# 4. Logic Gates and Circuits

The functionality of even the most complex computer is achieved by connecting simple logic gates into operational circuits.

## Basic Gates

There are four basic logic gates. The symbols used for these gates and their "truth tables" are given below (note that these are not the "standard" electrical engineering symbols for these gates).

• NOT : unary input; output is reverse of input INPUT OUTPUT 0 1 1 0

• AND : binary inputs: output is "on" only if both inputs are "on" INPUTS OUTPUT Input-1 Input-2 0 0 0 0 1 0 1 0 0 1 1 1

• OR : binary inputs: output is "off" only if both inputs are "off" INPUTS OUTPUT Input-1 Input-2 0 0 0 0 1 1 1 0 1 1 1 1

• XOR : binary inputs: output is "on" only if the inputs are different INPUTS OUTPUT Input-1 Input-2 0 0 0 0 1 1 1 0 1 1 1 0

## Basic Binary Encoding

• requires a collection of circuits making up a "word"

• circuits are typically pictured a arranged in a horizontal row

• each circuit has a unique "weight" within the word

• right-most circuit has a weight of one (1)

• each remaining circuit has a weight which is twice as much as the weight of the circuit to its right.

• the number represented by a "word" is the sum of the weights of the circuits which are turned on.

Example (by common convention "0" is used to represent a circuit which is "off" and "1" is used to represent a circuit which is "on"):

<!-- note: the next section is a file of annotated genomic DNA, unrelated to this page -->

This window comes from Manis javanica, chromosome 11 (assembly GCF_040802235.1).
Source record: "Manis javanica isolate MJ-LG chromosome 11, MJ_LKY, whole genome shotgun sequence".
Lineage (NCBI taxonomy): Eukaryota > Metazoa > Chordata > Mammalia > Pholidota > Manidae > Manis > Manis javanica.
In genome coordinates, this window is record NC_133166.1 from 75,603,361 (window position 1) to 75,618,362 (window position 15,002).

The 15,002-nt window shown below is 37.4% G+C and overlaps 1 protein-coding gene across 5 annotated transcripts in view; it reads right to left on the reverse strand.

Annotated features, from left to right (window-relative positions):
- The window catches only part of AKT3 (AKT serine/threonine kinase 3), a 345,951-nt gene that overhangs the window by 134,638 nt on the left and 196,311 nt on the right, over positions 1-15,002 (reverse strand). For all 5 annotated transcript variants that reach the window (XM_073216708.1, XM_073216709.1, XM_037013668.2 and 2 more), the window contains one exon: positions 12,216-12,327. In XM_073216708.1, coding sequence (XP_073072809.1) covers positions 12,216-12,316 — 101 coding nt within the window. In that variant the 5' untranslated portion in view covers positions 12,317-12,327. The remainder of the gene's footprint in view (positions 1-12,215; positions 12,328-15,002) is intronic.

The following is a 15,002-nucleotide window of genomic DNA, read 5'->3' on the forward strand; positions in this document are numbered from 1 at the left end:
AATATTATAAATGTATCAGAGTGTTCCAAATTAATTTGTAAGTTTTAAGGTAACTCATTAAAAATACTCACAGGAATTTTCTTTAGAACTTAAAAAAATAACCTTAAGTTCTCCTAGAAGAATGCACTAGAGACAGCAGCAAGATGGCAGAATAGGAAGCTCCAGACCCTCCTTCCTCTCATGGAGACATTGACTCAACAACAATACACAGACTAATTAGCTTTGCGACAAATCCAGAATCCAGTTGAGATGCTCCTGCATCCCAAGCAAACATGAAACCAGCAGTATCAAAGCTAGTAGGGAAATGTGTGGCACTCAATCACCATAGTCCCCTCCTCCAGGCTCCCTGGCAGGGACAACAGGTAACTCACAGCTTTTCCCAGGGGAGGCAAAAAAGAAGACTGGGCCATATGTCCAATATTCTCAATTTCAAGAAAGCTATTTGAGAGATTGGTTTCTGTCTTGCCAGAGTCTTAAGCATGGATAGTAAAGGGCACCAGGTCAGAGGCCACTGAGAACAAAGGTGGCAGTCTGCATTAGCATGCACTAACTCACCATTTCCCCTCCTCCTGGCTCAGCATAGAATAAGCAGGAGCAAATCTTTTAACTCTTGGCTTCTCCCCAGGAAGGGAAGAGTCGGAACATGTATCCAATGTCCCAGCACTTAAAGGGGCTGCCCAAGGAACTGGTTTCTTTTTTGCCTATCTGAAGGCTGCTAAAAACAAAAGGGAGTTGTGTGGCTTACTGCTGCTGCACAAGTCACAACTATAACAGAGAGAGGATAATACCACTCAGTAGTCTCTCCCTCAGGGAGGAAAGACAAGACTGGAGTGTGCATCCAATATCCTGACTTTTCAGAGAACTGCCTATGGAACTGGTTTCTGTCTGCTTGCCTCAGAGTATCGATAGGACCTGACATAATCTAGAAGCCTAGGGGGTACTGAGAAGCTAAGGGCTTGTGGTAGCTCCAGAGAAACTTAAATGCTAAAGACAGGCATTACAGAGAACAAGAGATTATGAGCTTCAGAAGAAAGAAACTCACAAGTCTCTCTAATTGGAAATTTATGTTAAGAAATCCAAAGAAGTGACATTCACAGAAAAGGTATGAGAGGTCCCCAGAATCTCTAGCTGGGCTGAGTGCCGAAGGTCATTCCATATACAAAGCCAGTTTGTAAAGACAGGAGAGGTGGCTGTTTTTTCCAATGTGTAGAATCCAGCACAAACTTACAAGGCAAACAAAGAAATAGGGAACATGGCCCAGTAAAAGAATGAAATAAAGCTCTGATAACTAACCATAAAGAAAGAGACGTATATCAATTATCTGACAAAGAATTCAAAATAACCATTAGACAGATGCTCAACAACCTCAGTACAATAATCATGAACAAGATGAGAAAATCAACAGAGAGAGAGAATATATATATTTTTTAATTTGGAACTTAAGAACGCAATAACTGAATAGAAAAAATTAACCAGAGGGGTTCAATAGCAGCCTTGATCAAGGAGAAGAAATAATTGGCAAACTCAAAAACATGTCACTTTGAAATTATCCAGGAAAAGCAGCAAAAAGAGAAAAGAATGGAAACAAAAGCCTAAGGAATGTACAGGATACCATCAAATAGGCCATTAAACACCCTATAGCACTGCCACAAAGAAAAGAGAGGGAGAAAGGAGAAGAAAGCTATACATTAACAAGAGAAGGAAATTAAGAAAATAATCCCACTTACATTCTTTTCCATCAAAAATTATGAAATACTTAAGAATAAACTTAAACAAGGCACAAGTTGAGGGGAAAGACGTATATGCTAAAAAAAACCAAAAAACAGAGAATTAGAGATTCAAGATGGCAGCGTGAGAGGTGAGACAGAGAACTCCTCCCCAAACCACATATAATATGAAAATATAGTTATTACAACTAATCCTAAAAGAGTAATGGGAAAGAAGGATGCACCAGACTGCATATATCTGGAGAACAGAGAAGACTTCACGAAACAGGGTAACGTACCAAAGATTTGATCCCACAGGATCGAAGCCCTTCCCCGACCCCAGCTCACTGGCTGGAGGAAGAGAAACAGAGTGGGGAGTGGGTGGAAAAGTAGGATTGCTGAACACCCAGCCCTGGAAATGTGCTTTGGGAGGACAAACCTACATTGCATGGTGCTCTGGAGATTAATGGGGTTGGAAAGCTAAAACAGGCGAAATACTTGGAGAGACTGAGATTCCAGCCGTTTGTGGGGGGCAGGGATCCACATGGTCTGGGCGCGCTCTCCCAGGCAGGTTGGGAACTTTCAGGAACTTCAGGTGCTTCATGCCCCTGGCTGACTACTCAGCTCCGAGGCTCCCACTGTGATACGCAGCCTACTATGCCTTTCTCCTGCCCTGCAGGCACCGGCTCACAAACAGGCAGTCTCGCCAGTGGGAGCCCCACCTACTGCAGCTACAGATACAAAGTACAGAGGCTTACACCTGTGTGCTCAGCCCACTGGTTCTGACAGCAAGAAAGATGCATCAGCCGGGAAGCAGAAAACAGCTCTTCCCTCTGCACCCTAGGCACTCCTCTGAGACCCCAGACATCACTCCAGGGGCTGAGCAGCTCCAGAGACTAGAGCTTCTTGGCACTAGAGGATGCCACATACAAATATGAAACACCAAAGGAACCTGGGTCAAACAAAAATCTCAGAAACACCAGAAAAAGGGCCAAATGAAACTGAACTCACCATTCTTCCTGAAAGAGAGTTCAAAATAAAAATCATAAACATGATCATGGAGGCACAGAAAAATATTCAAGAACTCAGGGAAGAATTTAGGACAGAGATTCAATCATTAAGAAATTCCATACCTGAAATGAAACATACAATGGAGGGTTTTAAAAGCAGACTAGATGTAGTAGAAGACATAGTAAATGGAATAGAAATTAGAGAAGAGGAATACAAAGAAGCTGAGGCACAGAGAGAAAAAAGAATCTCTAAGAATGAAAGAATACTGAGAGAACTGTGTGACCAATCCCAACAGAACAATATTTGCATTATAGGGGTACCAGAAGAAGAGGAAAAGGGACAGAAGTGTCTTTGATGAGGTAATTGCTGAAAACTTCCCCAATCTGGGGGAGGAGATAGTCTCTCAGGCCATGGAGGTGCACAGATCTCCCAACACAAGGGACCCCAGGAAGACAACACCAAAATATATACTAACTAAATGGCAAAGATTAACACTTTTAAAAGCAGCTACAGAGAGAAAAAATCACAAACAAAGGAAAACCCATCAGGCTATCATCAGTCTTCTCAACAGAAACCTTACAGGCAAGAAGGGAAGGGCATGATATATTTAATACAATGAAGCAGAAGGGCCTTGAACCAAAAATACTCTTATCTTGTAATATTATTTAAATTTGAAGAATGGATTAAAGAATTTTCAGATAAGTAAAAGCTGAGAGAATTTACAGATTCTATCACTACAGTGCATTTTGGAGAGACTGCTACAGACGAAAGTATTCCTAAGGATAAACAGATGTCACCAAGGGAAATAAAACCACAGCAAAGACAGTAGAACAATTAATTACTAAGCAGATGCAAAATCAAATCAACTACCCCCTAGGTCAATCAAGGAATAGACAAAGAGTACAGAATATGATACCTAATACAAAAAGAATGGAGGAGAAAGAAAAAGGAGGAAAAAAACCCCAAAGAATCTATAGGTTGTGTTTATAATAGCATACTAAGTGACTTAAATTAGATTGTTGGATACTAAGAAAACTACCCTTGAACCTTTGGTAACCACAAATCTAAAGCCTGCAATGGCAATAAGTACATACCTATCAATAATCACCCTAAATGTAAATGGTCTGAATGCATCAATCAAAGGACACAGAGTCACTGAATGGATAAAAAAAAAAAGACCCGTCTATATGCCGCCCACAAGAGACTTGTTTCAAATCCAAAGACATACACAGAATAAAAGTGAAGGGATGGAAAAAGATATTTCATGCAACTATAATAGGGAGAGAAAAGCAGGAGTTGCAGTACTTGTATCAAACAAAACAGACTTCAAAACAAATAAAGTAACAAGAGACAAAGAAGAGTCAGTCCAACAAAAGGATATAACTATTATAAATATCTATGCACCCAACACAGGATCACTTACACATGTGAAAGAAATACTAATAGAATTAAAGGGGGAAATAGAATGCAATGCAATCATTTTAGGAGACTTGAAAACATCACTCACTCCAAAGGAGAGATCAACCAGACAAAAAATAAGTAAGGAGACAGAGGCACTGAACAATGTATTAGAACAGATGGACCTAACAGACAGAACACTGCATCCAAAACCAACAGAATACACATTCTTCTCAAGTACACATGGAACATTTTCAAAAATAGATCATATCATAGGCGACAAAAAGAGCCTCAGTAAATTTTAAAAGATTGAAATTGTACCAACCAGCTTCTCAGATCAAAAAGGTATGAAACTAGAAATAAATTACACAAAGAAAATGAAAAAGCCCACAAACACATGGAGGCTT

• a "word" composed of 5 circuits (a 5 "bit" word) would have circuit weights of 16, 8, 4, 2, and 1 as viewed from left to right respectively

• if this word had a circuit pattern of 01001, then only the two circuits with weights 8 and 1 would be "on" and the number represented by the pattern in this word would be 9 (8+1)

## Basic Binary Addition

0+0 = 0

0+1 = 1

1+0 = 1

1+1 = 10 (i.e. the result in this "column" is 0 with a "carry" of 1 that needs to be added to the next position to the left)

## Logic Gate Application for Binary Addition Truth Table for Single Bit Addition:
 INPUTS OUTPUTS A B C R 0 0 0 0 0 1 0 1 1 0 0 1 1 1 1 0

Addition of "words" with multiple "bits" extends this logic. ## Selector

A collection of input wires or "bits" is "decoded" to turn on ("select") exactly one (output) circuit. (This is contrary to Englander's definition in "The Architecture of Computer Hardware and Software", page 720). ## Multiplexor

A single input wire (at any one time) from a collection of possible inputs, is "encoded" into a pattern on a smaller collection of wires. A multiplexor performs the reverse function of a "selector". (The 2-input to 1-output ciruit described by Englander, as noted above, is a multiplexor).

## Memory Circuits

A single memory "bit" must have the ability
• to have a data value of either 0 or 1 "written" to it,
• to retain that value after the "write" request is done, and
• to return that retained value at a later time in response to a "read" request.
As another way of thinking about it:
• Sometimes the memory bit is Enabled (to be read from / written to); other times it is in a "passive" remembering state
• When enabled, a signal must indicate if we are trying to Read from it (the alternative being, write to it)
• If we are writing to it, an Input data value (0/1) must be provided
• If we are reading from it, an Output path must be provided Of course, to be very useful, we need many (millions) of these memory bits. A "Selector" circuit is then required to permit us to access a particular bit (or collection of bits) based on an input "address".